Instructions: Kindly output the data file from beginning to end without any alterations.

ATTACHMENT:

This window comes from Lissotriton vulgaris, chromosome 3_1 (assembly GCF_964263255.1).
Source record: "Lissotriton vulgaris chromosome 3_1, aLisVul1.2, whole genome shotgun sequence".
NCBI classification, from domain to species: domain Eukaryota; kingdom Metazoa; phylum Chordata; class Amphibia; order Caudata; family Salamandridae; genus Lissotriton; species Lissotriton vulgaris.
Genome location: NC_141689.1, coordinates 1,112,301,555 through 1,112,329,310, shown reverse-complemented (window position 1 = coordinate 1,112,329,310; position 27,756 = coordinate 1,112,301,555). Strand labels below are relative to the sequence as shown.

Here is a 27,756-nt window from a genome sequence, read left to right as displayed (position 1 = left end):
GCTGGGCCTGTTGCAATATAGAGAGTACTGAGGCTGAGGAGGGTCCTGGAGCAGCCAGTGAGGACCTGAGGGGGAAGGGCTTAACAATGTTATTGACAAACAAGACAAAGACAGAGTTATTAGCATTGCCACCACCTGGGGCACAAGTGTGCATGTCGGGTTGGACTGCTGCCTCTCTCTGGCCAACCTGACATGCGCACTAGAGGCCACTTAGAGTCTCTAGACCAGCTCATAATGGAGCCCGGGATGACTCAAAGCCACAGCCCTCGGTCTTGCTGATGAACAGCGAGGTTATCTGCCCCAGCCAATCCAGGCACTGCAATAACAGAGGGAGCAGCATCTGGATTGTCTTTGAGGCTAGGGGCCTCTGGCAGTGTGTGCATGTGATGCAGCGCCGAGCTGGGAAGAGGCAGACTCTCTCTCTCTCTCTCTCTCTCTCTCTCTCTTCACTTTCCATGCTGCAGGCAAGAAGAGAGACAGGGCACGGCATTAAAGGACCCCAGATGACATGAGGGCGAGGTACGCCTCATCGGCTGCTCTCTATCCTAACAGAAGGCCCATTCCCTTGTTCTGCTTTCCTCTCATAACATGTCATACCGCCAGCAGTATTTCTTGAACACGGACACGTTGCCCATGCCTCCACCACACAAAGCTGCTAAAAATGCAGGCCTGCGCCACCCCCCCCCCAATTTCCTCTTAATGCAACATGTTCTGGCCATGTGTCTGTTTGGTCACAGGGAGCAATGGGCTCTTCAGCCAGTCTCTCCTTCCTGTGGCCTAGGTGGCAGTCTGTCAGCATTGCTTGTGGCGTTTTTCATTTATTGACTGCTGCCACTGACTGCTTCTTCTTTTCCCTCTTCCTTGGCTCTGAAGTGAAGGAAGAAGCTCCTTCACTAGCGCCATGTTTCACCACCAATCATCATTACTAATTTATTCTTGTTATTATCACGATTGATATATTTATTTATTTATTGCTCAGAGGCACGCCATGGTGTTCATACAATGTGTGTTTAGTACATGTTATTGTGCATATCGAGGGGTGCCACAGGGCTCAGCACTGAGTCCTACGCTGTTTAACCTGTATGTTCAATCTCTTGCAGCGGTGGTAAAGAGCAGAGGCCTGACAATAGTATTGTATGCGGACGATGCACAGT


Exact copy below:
This window comes from Lissotriton vulgaris, chromosome 3_1 (assembly GCF_964263255.1).
Source record: "Lissotriton vulgaris chromosome 3_1, aLisVul1.2, whole genome shotgun sequence".
NCBI classification, from domain to species: domain Eukaryota; kingdom Metazoa; phylum Chordata; class Amphibia; order Caudata; family Salamandridae; genus Lissotriton; species Lissotriton vulgaris.
Genome location: NC_141689.1, coordinates 1,112,301,555 through 1,112,329,310, shown reverse-complemented (window position 1 = coordinate 1,112,329,310; position 27,756 = coordinate 1,112,301,555). Strand labels below are relative to the sequence as shown.

Here is a 27,756-nt window from a genome sequence, read left to right as displayed (position 1 = left end):
GCTGGGCCTGTTGCAATATAGAGAGTACTGAGGCTGAGGAGGGTCCTGGAGCAGCCAGTGAGGACCTGAGGGGGAAGGGCTTAACAATGTTATTGACAAACAAGACAAAGACAGAGTTATTAGCATTGCCACCACCTGGGGCACAAGTGTGCATGTCGGGTTGGACTGCTGCCTCTCTCTGGCCAACCTGACATGCGCACTAGAGGCCACTTAGAGTCTCTAGACCAGCTCATAATGGAGCCCGGGATGACTCAAAGCCACAGCCCTCGGTCTTGCTGATGAACAGCGAGGTTATCTGCCCCAGCCAATCCAGGCACTGCAATAACAGAGGGAGCAGCATCTGGATTGTCTTTGAGGCTAGGGGCCTCTGGCAGTGTGTGCATGTGATGCAGCGCCGAGCTGGGAAGAGGCAGACTCTCTCTCTCTCTCTCTCTCTCTCTCTCTCTTCACTTTCCATGCTGCAGGCAAGAAGAGAGACAGGGCACGGCATTAAAGGACCCCAGATGACATGAGGGCGAGGTACGCCTCATCGGCTGCTCTCTATCCTAACAGAAGGCCCATTCCCTTGTTCTGCTTTCCTCTCATAACATGTCATACCGCCAGCAGTATTTCTTGAACACGGACACGTTGCCCATGCCTCCACCACACAAAGCTGCTAAAAATGCAGGCCTGCGCCACCCCCCCCCCAATTTCCTCTTAATGCAACATGTTCTGGCCATGTGTCTGTTTGGTCACAGGGAGCAATGGGCTCTTCAGCCAGTCTCTCCTTCCTGTGGCCTAGGTGGCAGTCTGTCAGCATTGCTTGTGGCGTTTTTCATTTATTGACTGCTGCCACTGACTGCTTCTTCTTTTCCCTCTTCCTTGGCTCTGAAGTGAAGGAAGAAGCTCCTTCACTAGCGCCATGTTTCACCACCAATCATCATTACTAATTTATTCTTGTTATTATCACGATTGATATATTTATTTATTTATTGCTCAGAGGCACGCCATGGTGTTCATACAATGTGTGTTTAGTACATGTTATTGTGCATATCGAGGGGTGCCACAGGGCTCAGCACTGAGTCCTACGCTGTTTAACCTGTATGTTCAATCTCTTGCAGCGGTGGTAAAGAGCAGAGGCCTGACAATAGTATTGTATGCGGACGATGCACAGT